Germany to buy up to 28 howitzers to help replace arms rushed to Ukraine

Self-propelled howitzer is seen on a road near a frontline in Donetsk region

BERLIN (Reuters) - Germany aims to purchase up to 28 self-propelled howitzers to replace weapons rushed to Ukraine out of army stocks last year, according to a budget draft seen by Reuters on Monday.

Heavy artillery-type weapons such as howitzers, long perceived as arms of the past by military experts, have made a huge comeback as Ukraine seeks to repel a Russian invasion.

The German parliament's budget committee will decide on the howitzer deal at a session on Wednesday.

The government in Berlin has supplied 14 howitzers to Kyiv, and originally intended to ask parliament for their replacement in summer only. Defence Minister Boris Pistorius brought the move forward after criticism that the backfilling of German military hardware was going far too slowly.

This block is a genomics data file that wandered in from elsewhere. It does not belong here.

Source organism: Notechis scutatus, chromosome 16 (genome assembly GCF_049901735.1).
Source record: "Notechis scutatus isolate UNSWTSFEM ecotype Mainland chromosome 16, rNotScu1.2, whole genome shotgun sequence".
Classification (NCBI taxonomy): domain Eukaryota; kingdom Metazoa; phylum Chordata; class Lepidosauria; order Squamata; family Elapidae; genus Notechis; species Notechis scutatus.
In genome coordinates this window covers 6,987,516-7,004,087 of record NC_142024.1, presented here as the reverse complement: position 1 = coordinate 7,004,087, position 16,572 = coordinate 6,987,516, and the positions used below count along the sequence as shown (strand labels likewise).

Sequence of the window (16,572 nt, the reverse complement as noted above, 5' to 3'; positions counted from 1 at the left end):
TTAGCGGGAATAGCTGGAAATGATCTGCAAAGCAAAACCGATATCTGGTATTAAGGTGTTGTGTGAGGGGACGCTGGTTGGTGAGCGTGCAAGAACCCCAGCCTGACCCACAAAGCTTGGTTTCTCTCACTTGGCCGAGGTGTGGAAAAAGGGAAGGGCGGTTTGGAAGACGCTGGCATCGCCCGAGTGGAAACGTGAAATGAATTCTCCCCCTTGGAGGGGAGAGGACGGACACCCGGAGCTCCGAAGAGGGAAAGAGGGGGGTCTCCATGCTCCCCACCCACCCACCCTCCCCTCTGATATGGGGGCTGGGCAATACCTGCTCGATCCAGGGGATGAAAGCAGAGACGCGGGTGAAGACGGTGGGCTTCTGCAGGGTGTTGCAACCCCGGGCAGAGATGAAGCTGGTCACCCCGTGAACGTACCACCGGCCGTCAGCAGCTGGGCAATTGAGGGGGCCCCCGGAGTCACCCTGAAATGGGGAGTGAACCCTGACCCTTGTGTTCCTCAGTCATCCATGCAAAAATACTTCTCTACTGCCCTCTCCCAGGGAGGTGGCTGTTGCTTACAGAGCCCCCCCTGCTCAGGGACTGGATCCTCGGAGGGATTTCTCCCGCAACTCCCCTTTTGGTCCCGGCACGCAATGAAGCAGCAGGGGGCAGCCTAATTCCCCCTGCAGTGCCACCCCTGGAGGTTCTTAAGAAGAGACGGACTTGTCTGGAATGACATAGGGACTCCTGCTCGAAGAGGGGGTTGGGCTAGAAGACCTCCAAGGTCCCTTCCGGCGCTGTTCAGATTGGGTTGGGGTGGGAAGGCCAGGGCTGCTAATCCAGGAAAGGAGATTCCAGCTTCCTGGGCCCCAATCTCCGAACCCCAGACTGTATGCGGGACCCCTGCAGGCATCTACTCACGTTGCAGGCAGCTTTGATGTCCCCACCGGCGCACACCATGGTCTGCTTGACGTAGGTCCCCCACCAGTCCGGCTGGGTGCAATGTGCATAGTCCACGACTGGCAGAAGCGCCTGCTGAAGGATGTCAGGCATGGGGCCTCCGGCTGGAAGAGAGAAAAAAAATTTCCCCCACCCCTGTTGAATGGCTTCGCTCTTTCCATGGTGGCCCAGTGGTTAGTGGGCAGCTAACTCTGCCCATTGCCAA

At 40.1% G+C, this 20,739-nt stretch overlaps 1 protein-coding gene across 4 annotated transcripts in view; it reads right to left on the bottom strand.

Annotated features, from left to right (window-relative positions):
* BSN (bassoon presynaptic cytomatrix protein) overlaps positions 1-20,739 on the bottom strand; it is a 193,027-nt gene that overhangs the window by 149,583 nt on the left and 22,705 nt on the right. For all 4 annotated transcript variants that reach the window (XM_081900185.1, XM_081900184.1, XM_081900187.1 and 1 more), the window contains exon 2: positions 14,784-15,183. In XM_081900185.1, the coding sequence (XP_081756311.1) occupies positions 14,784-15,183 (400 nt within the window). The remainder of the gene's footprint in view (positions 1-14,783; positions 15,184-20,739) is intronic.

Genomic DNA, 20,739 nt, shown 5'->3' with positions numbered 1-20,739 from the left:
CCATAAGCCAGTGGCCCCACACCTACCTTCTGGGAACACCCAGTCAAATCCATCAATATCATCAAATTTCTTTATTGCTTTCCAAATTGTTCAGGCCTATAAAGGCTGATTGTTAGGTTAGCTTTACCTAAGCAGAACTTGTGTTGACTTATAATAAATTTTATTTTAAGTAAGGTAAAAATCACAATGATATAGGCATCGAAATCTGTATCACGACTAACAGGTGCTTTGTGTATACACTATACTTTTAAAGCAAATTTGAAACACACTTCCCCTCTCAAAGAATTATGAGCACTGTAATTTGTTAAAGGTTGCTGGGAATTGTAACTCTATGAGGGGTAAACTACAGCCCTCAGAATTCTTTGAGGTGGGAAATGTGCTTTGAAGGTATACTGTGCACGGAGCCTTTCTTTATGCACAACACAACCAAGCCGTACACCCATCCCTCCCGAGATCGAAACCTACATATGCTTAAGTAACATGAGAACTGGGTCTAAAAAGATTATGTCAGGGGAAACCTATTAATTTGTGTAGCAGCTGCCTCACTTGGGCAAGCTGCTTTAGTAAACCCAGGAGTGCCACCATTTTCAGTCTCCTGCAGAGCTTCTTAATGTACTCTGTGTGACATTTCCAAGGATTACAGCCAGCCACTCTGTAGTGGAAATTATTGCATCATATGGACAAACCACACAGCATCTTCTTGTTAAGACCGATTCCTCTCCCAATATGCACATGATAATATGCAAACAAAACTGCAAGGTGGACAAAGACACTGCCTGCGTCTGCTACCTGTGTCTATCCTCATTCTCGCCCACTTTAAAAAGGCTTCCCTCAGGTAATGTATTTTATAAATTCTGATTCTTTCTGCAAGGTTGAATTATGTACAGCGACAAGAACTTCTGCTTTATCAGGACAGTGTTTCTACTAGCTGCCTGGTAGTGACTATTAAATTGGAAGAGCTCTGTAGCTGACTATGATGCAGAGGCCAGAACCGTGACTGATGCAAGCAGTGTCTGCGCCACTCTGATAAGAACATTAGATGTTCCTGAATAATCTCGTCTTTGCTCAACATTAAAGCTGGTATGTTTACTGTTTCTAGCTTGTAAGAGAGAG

According to the budget draft, the defence ministry aims to procure at least 10 howitzers for some 180 million euros from German arms maker Krauss-Maffei Wegmann (KMW), and acquire options for the purchase of another 18.

The document said the ministry intended to soon trigger options for the procurement of 12 additional howitzers in order to replace all the weapons handed over to Ukraine and to also make up for spare parts supplied to Kyiv.

The Panzerhaubitze 2000 howitzer is one of the most powerful artillery weapons in Bundeswehr (German military) inventories. It can hit targets at a distance of 30 kilometres (18.6 miles) with standard ammunition and at a distance of up to 100 kilometres with advanced types of ammunition.

(Reporting by Holger Hansen, writing by Sabine Siebold, editing by Rachel More and Mark Heinrich)